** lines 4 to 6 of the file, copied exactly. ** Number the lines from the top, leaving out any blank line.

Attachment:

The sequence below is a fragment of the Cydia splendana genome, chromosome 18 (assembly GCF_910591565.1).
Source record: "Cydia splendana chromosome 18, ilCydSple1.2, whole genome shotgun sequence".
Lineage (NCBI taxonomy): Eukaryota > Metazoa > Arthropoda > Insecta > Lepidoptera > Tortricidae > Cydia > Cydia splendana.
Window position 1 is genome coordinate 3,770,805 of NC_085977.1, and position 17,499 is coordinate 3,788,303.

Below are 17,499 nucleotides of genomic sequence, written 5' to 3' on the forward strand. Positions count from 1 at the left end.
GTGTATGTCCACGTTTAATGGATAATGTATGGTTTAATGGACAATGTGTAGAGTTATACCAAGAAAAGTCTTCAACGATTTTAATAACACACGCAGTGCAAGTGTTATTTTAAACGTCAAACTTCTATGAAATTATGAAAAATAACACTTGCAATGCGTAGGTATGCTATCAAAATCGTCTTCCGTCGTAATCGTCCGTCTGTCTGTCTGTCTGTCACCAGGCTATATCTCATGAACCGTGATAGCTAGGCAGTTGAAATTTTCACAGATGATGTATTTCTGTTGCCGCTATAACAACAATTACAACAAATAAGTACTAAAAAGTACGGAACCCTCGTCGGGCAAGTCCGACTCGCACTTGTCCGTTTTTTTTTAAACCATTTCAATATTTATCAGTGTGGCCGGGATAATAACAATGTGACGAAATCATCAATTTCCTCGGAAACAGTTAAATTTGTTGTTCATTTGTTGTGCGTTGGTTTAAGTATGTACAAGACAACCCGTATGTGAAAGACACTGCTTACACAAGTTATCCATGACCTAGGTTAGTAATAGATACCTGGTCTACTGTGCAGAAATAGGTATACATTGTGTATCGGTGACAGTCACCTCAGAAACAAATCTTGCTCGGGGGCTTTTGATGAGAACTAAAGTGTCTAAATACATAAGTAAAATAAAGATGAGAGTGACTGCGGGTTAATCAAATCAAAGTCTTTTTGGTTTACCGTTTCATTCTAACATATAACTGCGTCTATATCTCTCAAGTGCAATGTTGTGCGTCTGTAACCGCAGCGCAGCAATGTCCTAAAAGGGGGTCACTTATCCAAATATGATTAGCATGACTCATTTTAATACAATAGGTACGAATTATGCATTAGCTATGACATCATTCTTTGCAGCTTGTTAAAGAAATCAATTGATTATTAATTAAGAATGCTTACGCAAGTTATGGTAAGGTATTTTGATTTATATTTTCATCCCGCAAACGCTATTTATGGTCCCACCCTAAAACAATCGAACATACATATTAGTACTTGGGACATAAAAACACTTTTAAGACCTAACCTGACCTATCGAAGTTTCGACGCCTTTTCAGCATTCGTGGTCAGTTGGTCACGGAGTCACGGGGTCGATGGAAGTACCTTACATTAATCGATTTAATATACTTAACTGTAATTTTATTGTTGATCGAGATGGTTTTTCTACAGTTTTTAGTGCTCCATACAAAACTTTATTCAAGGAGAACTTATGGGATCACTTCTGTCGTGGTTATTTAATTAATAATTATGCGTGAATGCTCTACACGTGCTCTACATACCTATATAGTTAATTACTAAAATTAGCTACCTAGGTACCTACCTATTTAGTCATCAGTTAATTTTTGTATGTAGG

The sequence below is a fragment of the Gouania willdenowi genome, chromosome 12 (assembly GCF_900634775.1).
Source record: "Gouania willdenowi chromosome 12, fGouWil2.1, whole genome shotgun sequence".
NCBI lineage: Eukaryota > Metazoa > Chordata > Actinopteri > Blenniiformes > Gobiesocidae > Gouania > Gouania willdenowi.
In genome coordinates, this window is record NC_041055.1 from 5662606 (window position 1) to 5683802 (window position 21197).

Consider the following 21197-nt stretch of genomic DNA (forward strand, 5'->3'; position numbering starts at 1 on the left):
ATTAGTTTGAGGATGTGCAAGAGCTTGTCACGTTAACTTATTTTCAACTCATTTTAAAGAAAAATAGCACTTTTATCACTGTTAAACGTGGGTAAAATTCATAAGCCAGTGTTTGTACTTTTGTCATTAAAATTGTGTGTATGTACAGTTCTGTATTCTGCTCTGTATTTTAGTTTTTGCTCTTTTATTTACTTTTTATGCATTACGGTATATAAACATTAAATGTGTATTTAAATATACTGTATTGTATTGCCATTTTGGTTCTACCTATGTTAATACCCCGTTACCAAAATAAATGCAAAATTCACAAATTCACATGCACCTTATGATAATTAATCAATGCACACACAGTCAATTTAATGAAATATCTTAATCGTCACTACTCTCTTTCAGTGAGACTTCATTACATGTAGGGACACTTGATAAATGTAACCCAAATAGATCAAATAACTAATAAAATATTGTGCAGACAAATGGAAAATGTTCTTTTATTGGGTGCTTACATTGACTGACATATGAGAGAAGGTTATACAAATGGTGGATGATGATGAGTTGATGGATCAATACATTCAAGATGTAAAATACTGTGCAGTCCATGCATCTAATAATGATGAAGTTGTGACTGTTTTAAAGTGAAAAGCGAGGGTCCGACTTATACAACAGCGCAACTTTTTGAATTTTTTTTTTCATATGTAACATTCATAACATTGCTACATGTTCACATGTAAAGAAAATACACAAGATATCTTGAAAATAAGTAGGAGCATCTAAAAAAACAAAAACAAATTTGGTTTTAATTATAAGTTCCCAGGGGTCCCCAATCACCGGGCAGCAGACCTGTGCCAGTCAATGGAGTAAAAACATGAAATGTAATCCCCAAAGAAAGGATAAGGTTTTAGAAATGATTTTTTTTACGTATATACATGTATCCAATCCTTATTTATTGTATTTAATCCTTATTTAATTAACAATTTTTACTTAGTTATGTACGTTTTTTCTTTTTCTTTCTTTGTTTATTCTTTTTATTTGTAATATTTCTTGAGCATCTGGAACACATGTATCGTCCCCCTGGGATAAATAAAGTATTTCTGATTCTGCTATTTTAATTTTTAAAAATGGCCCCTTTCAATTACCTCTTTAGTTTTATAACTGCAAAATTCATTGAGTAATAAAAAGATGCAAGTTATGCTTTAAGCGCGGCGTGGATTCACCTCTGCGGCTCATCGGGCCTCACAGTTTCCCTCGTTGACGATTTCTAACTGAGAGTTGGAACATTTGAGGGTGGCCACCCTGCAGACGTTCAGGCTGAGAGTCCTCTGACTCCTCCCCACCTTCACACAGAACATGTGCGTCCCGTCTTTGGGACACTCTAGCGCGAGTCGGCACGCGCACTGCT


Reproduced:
Window position 1 is genome coordinate 3,770,805 of NC_085977.1, and position 17,499 is coordinate 3,788,303.

Below are 17,499 nucleotides of genomic sequence, written 5' to 3' on the forward strand. Positions count from 1 at the left end.
GTGTATGTCCACGTTTAATGGATAATGTATGGTTTAATGGACAATGTGTAGAGTTATACCAAGAAAAGTCTTCAACGATTTTAATAACACACGCAGTGCAAGTGTTATTTTAAACGTCAAACTTCTATGAAATTATGAAAAATAACACTTGCAATGCGTAGGTATGCTATCAAAATCGTCTTCCGTCGTAATCGTCCGTCTGTCTGTCTGTCTGTCACCAGGCTATATCTCATGAACCGTGATAGCTAGGCAGTTGAAATTTTCACAGATGATGTATTTCTGTTGCCGCTATAACAACAATTACAACAAATAAGTACTAAAAAGTACGGAACCCTCGTCGGGCAAGTCCGACTCGCACTTGTCCGTTTTTTTTTAAACCATTTCAATATTTATCAGTGTGGCCGGGATAATAACAATGTGACGAAATCATCAATTTCCTCGGAAACAGTTAAATTTGTTGTTCATTTGTTGTGCGTTGGTTTAAGTATGTACAAGACAACCCGTATGTGAAAGACACTGCTTACACAAGTTATCCATGACCTAGGTTAGTAATAGATACCTGGTCTACTGTGCAGAAATAGGTATACATTGTGTATCGGTGACAGTCACCTCAGAAACAAATCTTGCTCGGGGGCTTTTGATGAGAACTAAAGTGTCTAAATACATAAGTAAAATAAAGATGAGAGTGACTGCGGGTTAATCAAATCAAAGTCTTTTTGGTTTACCGTTTCATTCTAACATATAACTGCGTCTATATCTCTCAAGTGCAATGTTGTGCGTCTGTAACCGCAGCGCAGCAATGTCCTAAAAGGGGGTCACTTATCCAAATATGATTAGCATGACTCATTTTAATACAATAGGTACGAATTATGCATTAGCTATGACATCATTCTTTGCAGCTTGTTAAAGAAATCAATTGATTATTAATTAAGAATGCTTACGCAAGTTATGGTAAGGTATTTTGATTTATATTTTCATCCCGCAAACGCTATTTATGGTCCCACCCTAAAACAATCGAACATACATATTAGTACTTGGGACATAAAAACACTTTTAAGACCTAACCTGACCTATCGAAGTTTCGACGCCTTTTCAGCATTCGTGGTCAGTTGGTCACGGAGTCACGGGGTCGATGGAAGTACCTTACATTAATCGATTTAATATACTTAACTGTAATTTTATTGTTGATCGAGATGGTTTTTCTACAGTTTTTAGTGCTCCATACAAAACTTTATTCAAGGAGAACTTATGGGATCACTTCTGTCGTGGTTATTTAATTAATAATTATGCGTGAATGCTCTACACGTGCTCTACATACCTATATAGTTAATTACTAAAATTAGCTACCTAGGTACCTACCTATTTAGTCATCAGTTAATTTTTGTATGTAGG